Obviously, being based – as Highlands Motorsport Park and its allied outdoor go-kart track are – slap bang in the middle of a tourist hotspot like Central Otago must help getting punters through the gate.

Obviously, I was keen – to check out the Museum and Go-Kart track – but because it was Kate’s weekend, we didn’t even get close to either this time around.

That said I did get to experience the Skyline Luge back in Queenstown – albeit with literally hundreds of other Mums, Dads, and kids of varying ages, stages, and confidence levels.

Having enjoyed the Luge at the Skyline gondola facility in Rotorua, Kate was keen to pit herself against the steeper and what felt like marginally longer and definitely trickier Queenstown one and – this time – I was happy to go along for the ride.

Note I said that Kate was keen to pit ‘herself’ against the course. This – I think – is one of the key distinctions between her generation and mine.

In my case actually mastering the activity is only part of the appeal. The rest is in ‘how did I do?”

Which is why I am a bit of a regular at the Hampton Downs outdoor Go Kart track.

There the lap times of the great and good are always displayed on a whiteboard above the door and adjacent to where you sign in.

Sure you mightn’t get to share the track with Mad Mike Whiddett or Shane Van Gisbergen but you get to try and if not match at least get (down!) to within a second (or two!) of their best times!

Which is something Kate was simply not interested in last time she came with me to try her hand at outdoor karting for the first time a couple of years ago now.

Nevis swing bridge

And which brings me back to the Nevis swing. While her Mum preferred to keep her feet on solid ground, I was allowed (as a support person I guess) to venture all the way out to the swing platform suspended 160 metres above the Nevis River.

There I watched and listened and eventually cracked my cell phone out and photographed Kate as she was strapped in, and readied to be dropped – vertically at least 120 metres then swung through an arc of 300 metres before eventually being hauled back up to the platform, exhilaration writ large on her face.

She remained buoyed by the sheer adrenaline rush she had just experienced for at least an hour, and though not the type to gush, spent the next two hours feverishly thumbing away on her cell phone keyboard, sharing her experience with friends on-line (mainly on – let’s see – Snapchat and Insta(gram) but with the odd move across to Facebook for her mother and her friends’ sakes.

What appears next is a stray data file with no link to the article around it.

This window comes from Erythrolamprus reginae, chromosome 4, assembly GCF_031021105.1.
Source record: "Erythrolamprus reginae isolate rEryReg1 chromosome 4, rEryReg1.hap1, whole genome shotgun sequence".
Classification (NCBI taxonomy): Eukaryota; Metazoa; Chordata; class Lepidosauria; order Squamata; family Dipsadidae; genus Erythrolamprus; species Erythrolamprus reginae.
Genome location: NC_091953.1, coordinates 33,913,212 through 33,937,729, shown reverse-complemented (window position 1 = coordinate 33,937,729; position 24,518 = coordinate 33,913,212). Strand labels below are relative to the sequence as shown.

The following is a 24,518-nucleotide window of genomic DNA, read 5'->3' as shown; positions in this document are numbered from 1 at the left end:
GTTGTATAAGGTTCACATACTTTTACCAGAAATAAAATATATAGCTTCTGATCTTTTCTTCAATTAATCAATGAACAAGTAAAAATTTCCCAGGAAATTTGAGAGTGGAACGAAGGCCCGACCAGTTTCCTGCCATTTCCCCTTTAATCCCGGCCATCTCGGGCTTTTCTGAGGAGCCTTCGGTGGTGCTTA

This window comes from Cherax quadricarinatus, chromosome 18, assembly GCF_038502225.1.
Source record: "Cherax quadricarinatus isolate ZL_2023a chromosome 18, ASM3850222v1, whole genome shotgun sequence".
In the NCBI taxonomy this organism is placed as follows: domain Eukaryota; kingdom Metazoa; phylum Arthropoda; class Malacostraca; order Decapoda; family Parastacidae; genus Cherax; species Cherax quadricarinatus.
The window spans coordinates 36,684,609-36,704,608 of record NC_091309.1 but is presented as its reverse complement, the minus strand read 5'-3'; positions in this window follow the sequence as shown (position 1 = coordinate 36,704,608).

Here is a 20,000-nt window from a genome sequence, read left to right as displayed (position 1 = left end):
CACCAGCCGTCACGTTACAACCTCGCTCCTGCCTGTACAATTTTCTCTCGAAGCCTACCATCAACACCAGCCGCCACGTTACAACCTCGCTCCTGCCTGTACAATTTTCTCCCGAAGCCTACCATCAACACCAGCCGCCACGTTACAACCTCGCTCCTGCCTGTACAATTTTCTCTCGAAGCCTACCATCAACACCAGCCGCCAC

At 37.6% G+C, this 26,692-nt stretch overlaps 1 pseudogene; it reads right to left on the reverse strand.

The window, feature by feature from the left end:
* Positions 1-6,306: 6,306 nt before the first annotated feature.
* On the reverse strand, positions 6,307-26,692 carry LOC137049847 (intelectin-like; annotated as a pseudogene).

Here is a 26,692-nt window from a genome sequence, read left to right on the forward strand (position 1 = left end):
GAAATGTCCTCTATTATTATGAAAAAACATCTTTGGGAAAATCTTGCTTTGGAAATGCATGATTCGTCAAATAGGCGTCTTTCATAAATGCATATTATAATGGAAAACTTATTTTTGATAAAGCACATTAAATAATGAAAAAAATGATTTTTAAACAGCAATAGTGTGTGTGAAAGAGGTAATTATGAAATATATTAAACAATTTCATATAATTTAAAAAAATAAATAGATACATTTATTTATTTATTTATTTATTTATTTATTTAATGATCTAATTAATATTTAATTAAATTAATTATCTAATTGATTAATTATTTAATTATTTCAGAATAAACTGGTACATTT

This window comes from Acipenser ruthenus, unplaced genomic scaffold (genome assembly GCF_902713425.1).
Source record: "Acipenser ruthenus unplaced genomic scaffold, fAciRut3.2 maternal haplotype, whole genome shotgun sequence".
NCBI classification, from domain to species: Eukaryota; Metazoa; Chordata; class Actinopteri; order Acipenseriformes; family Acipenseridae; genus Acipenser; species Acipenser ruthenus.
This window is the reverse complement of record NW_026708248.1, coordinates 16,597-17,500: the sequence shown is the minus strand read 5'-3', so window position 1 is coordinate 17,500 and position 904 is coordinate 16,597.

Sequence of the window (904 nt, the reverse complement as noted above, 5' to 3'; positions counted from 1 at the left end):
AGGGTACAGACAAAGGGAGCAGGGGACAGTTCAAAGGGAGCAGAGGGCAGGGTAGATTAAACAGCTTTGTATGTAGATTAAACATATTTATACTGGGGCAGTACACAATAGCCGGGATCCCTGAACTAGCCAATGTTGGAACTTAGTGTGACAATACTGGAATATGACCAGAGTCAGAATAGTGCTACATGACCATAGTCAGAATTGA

Which I’m sure I would have done too had all the many and varied tools of social media been available to me – what? – 17 years ago, next month when (at the time I was working as the Editor of a motorcycle magazine) I was invited to Milwaukee in the US of A to chronicle the company’s 100th anniversary celebrations.

While there I had the use of a 2002 model year Electra glide and pretty much free rein to ride whenever and wherever I wanted to on my ‘days off.’

With just a day to go before shipping back out to NZ I decided on a ‘ride-out’ to a huge accessories showcase in the infield of the famed Milwaukee Mile IndyCar oval.

Once there though it was the siren call not of a Harley-Davidson V-twin hat attracted me but the distinctive sound of a squadron of NASCAR V8s circulating the actual track at speed.

Thinking that I might have stumbled on a team or teams conducting some endurance testing I parked up ‘ma Hog’ and went for a wander, only to find not a test session but the Ricard Petty NASCAR Ride Experience in full swing.

Richard Petty Rookie Experience

These days you can book a ‘drive-the-car-yourself’ experience. Back then though it was just a ride ‘shotgun’ that was being offered. But when I asked and found out that you got six laps (three nominally warming the engine, tyres and brakes up and three ‘at pace) for just $US90 I was like ‘where do I sign.’

Thinking back and now – with the benefit of hindsight – I can absolutely understand why Kate got such a buzz out of the Nevis Swing.

True I didn’t get to physically drive the car. But there was enough going on for me to feel which end was about to step out and why and when the driver was going to run the low line more than once.

Sure. The NZ Market is probably too small for someone to make a living from touring a Drive or even a Ride Experience around the country.

Or it probably is if your thinking remains strictly ‘inside the box.’ Think outside it, though, and you never know…….

That, after-all is what AJ Hackett and Henry van Asch did. And look where it has got them?

Ross MacKay

Ross MacKay is an award-winning journalist, author and publicist with first-hand experience of motorsport from a lifetime competing on two and four wheels. He currently combines a day job editing NZ4WD magazine with contract media work, weekend Mountain Bike missions and towing his 1989 Nissan Skyline drifter to grassroots meetings around the North Island.

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  1. david abbott

    Great writing and story. Thanks Ross. Still not sure about drifting and the slow pace around corners…